"You can't go out, where I am," Lornay said, when they had been silent for a moment. "You can't go out at all without worrying about getting shot at or something, without a million people being everywhere, you can't turn around without bumping into somebody. You can't go out at all."

"But you've had him," Junie said. "Him to protect you. How could any of that matter?"

"Of course," Lornay said, "Of course. You're right. "It's just me," she said. "Just the way I am. He could make everything else not matter," she said, because she was thinking about where she would put their things, her bookcases, tables, how they would repair the fences that were falling down, replace the dead iris and Mexican primrose, the dying willow; plant cactus in terra-cotta pots, buy Indian bowls and rugs; thinking where they would put his workshop, lay his tools, hang his aprons. How they would watch the stars and constellations together, when he came back from wherever she thought she was taking him. "Yes," she said, "He could make it all not matter."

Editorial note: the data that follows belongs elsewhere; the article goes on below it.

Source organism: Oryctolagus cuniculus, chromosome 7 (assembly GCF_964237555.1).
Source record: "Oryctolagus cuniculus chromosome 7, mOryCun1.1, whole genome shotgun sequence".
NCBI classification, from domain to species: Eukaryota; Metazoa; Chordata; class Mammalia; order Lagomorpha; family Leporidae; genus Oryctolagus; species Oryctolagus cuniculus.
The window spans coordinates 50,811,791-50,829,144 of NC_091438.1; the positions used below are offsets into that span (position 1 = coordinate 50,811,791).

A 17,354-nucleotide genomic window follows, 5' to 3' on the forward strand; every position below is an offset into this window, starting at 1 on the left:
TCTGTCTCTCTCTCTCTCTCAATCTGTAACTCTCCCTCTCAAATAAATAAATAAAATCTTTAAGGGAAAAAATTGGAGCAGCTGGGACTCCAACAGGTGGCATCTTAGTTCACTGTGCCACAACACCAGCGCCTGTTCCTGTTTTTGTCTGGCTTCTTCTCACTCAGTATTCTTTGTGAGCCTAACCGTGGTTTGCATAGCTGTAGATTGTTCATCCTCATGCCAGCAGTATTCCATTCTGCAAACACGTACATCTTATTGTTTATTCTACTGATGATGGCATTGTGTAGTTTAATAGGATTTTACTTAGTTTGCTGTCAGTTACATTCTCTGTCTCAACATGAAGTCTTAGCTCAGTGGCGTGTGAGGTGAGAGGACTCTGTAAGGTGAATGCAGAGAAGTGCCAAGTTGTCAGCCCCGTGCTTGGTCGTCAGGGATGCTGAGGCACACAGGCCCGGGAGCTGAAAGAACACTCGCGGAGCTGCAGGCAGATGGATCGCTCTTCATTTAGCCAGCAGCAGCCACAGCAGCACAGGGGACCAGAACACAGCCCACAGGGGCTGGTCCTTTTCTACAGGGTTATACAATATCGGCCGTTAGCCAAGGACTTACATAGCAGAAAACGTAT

Junie sat back as if she had been tensed up.

"Do you want to sign this?" Lornay asked. "It would be binding, serve as a contract between us." She took out a pen from her purse. "He liked you," she said, when Junie didn't move. "I knew it right away, he didn't have to say anything."

"The river would never touch you up here," Junie said. "It was a fluke thing, the flood. You saw how high it came. It couldn't go any higher."

"But you do have that frontage of the river?" Lornay asked. "There's no mistaking that? It would be all mine, cottonwood to cottonwood?"